His diary entry for 5 March 1912 portrays the kind of bullishly insensitive doctor whose attitude to his patient (presumably she couldn't afford his full fee) has survived fairly intact into the era of can-do medicine, where he may be more of a menace: “These revolting doctors! Businesslike, determined and so ignorant of healing that, if this businesslike determination were to leave them, they would stand at sick-beds like schoolboys. I wish I had the strength to found a nature-cure society. By scratching around in my sister's ear Dr K turns an inflammation of the eardrum into an inflammation of the inner ear; the servant collapses while getting the fire going; with the fleet diagnosis which is his wont in the case of serving staff, the doctor declares it an upset stomach and a resulting congestion of the blood. The next day she takes to her bed again, has a high fever; the doctor turns her from side to side, confirms it is a throat infection, and runs away so that the next moment won't refute him. Even dares to speak of the ‘vulgarly violent reaction of the girl’, which is true to this extent, that he is used to people whose physical condition is worthy of his curative power and is produced by it, and he feels insulted, more than he is aware, by the strong nature of this country girl.”13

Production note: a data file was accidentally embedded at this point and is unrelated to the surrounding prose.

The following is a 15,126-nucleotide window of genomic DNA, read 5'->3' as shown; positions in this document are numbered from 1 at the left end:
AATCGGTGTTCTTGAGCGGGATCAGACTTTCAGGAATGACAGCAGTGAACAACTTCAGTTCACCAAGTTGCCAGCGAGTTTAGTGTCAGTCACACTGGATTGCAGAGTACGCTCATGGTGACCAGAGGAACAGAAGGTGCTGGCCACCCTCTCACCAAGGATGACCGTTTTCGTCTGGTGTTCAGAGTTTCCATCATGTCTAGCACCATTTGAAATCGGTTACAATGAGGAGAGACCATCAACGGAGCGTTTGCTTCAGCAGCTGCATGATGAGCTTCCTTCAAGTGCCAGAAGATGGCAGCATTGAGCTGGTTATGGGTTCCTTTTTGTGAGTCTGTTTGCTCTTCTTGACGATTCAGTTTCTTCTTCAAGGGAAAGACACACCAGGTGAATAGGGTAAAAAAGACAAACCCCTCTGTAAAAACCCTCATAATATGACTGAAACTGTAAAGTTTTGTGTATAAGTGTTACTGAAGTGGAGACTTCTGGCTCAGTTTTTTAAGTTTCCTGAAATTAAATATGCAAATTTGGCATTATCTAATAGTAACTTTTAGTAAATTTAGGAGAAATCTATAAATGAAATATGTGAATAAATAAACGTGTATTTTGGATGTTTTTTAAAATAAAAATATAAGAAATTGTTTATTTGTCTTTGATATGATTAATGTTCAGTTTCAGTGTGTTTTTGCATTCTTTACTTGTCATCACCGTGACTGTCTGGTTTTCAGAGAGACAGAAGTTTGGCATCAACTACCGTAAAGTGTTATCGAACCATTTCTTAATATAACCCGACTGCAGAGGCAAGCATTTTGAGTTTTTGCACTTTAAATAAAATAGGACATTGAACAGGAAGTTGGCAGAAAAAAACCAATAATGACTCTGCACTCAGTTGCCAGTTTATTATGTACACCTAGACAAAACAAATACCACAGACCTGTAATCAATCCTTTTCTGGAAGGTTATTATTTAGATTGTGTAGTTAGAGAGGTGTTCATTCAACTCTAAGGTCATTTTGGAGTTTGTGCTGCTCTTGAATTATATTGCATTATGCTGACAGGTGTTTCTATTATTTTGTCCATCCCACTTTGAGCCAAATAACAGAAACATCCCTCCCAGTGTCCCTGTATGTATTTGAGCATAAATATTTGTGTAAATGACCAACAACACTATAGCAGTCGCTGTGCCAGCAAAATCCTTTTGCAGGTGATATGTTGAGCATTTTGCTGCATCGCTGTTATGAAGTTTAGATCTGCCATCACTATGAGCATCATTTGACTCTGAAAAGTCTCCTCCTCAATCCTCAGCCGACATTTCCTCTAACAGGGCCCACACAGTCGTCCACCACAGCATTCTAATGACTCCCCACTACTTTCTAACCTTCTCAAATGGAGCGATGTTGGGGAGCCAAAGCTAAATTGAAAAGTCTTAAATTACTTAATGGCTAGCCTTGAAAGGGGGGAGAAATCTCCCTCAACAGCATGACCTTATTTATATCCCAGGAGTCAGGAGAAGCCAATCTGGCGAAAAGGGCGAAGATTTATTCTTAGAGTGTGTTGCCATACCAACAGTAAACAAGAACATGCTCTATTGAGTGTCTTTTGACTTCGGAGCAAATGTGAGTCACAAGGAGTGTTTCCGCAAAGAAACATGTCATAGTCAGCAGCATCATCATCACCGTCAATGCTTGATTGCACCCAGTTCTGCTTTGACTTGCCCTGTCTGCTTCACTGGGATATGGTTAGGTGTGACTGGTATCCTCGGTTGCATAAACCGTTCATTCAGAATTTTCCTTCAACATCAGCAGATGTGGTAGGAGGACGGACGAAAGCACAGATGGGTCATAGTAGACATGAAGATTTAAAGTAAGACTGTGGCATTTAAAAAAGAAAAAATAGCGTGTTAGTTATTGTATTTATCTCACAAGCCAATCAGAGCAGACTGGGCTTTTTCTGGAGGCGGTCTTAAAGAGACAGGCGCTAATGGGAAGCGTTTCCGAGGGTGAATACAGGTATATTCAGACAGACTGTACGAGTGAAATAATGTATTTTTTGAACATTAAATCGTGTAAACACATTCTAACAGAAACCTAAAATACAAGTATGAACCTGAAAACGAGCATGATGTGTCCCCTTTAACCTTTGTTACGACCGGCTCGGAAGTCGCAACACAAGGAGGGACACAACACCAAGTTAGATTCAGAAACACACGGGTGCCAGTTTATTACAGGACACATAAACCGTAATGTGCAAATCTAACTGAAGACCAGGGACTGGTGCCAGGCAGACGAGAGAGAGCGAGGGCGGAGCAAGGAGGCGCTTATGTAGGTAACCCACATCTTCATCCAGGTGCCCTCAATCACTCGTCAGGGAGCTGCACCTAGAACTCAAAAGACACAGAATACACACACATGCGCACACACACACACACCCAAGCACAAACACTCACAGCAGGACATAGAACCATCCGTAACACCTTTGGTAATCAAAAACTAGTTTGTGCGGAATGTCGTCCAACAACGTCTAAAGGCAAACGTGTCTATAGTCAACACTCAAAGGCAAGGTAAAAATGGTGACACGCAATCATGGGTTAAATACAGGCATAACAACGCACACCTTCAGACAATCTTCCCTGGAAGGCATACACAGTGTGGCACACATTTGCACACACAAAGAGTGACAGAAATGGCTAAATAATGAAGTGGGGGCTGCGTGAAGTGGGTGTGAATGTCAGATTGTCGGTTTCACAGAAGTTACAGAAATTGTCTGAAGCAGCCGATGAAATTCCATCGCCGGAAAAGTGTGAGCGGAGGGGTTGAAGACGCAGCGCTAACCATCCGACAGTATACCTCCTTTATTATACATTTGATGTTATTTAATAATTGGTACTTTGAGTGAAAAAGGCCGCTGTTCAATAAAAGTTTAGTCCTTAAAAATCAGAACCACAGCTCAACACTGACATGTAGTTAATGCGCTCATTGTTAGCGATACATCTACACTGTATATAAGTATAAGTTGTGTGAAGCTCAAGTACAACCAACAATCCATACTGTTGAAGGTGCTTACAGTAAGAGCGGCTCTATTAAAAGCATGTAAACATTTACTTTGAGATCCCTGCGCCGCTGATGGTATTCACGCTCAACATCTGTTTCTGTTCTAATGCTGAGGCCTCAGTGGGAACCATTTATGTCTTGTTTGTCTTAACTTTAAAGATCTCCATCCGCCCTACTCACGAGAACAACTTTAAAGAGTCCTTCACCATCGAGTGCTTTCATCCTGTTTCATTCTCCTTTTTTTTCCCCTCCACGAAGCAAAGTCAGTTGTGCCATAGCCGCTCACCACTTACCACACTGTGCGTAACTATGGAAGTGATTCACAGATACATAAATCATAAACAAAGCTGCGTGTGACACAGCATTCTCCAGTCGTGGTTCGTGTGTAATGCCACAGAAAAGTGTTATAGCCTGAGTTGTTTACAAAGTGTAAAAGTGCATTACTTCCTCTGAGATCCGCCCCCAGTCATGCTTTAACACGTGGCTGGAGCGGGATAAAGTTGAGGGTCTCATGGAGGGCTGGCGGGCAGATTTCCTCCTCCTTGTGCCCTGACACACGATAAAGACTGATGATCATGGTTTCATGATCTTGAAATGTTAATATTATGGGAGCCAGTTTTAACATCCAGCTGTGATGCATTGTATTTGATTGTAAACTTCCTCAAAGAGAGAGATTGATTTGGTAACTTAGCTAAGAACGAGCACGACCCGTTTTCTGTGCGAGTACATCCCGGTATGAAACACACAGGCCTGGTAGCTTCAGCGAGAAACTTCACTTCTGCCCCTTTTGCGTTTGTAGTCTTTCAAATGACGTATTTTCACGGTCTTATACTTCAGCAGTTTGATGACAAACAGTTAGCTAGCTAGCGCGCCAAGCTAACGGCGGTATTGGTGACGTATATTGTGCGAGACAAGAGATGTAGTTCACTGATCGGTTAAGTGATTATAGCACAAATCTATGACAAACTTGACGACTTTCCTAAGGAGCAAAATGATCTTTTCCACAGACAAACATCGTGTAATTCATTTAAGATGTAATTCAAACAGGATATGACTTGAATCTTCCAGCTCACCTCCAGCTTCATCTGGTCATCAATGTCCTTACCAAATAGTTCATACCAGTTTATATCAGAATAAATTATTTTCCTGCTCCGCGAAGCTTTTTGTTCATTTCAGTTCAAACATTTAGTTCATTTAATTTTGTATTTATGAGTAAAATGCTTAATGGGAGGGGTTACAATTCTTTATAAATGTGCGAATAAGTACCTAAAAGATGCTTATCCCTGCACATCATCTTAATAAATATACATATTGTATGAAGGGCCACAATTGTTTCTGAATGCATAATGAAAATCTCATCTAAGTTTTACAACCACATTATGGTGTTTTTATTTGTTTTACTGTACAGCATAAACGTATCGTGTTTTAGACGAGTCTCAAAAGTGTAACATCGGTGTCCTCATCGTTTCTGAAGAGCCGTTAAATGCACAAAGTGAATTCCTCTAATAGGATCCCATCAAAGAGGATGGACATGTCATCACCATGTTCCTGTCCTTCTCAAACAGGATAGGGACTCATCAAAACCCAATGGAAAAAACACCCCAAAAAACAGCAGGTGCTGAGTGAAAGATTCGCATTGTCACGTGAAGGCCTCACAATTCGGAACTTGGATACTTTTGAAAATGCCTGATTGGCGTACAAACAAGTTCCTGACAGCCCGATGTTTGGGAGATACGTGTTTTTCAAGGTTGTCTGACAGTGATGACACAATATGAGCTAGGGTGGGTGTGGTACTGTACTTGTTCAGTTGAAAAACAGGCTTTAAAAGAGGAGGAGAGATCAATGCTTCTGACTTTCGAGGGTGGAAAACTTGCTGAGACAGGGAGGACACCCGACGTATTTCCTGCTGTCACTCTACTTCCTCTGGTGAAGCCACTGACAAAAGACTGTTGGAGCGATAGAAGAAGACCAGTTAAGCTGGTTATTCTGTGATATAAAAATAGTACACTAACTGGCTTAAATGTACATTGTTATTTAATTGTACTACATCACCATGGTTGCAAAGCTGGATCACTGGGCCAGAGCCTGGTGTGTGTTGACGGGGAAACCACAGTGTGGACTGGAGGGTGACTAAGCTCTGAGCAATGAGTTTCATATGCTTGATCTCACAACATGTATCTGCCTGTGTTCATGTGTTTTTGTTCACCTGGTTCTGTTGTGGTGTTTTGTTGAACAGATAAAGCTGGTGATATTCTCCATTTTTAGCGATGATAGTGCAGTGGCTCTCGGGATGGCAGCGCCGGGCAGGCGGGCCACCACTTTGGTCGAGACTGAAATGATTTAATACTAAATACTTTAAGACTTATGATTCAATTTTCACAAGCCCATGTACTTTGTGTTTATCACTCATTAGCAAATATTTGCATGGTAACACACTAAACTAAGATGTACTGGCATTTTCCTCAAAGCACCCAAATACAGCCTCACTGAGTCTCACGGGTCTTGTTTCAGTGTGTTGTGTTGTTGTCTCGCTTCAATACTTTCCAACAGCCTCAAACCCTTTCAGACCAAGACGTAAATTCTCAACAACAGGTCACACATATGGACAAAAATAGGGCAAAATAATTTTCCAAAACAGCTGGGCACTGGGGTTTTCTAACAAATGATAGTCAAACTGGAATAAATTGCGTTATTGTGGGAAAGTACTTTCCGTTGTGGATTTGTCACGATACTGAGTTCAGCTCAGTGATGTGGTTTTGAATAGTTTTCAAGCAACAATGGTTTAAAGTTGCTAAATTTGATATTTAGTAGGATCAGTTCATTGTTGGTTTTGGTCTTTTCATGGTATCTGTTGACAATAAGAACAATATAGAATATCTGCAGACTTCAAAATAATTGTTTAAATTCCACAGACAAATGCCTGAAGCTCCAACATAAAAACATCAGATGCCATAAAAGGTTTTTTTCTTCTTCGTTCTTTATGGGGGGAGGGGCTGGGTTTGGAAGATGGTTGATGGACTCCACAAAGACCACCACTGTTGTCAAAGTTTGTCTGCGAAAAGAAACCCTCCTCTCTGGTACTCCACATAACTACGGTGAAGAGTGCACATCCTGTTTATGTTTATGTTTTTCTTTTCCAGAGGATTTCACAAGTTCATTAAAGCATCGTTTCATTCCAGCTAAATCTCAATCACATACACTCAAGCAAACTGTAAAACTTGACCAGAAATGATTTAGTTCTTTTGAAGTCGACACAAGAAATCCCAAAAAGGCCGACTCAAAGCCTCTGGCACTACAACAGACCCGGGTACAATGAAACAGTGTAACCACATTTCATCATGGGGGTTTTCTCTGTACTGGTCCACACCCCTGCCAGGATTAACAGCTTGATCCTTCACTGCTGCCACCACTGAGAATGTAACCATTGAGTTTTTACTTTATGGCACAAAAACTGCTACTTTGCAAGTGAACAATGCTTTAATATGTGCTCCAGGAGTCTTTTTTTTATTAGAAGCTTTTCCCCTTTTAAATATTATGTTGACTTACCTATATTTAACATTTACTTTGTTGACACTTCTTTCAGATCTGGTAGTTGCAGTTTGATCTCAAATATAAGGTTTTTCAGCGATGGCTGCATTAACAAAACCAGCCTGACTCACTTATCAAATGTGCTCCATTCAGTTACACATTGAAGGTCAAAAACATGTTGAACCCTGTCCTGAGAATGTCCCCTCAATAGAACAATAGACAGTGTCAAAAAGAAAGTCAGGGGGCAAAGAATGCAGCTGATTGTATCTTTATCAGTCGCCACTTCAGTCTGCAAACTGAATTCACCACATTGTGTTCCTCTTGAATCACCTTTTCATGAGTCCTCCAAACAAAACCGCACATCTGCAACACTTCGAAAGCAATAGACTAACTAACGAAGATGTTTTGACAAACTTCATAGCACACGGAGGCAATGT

Kafka is anatomically incorrect in attributing his sister's ear infection to the interfering Hausartz, but the “ignorant of healing” comment strikes hard. Having consulted more than a few doctors in his time, Kafka was no doubt used to being treated by them as if his body were merely a fleshy appendage to his lungs—those “proud strong tormented imperturbable creatures”. His diary is peppered with his symptoms (“a new headache of a kind unknown so far”, “I had a slight spell of faintness”, “this past week I suffered something like a breakdown”), watched over with the fastidiousness of the true hypochondriac.